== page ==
Tomas Ledvinka, who is doing research at the IISL through a Residence grant, will give this talk on 1 February, at Antia palace, 5:00 pm.
Along with what belongings they can carry, migrants and refugees bring their laws, cultures and contextually specific experiences with them to their host countries. As a result, the increased mobility of persons and their social and legal relationships represents a specific context for encounters between legal cultures, which, apart from the interactions between different ways of legal thinking, also elucidates the representations of law as culture in the Western legal framework. Various migrants' identities include law as a dimension that belongs to their specific collectives (tribes, religious communities) beneath, beside and beyond the nation-state, rather than to the State. Do host countries' authorities have cognitive capacity to handle such legal otherness which unsettles their notion of the Law/State? Can the debate about reciprocity in the anthropology of law contribute anyhow to this complicated cognitive task?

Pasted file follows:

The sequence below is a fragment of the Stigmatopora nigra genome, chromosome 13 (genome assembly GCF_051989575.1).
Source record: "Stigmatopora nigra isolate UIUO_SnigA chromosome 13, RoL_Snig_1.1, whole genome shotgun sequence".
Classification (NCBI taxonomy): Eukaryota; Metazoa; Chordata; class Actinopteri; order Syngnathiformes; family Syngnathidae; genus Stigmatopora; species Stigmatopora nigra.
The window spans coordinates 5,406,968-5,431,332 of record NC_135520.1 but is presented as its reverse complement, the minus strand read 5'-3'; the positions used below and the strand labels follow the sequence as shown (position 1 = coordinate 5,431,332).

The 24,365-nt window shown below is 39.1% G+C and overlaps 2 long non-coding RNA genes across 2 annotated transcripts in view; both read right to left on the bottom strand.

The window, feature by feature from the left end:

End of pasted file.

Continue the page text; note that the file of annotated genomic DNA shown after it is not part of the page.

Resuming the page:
Tomas Ledvinka is a Resident Grant recipient at the Institute from 12 January until 4 February. His postdoctoral research in legal anthropology is based at the Faculty of Social Sciences of Charles University, Prague, and focuses on negotiating legal otherness like multiple legal systems from post-war Afghanistan in asylum and international civil trials in Europe. He received his PhD in Anthropology from Charles University, where he has also taught anthropology of law at the Faculty of Humanities since 2011. As assistent professor, he teaches law at the University of Hradec Králové nowadays. Before fully converting to the academia, Tomas was an expert consultant for the Czech Ministry of Justice, where he analyzed foreign law issues with a special focus on non-European legal systems. He was also a guest researcher in the Department of Law & Anthropology of the Max Planck Institute for Social Anthropology in 2016.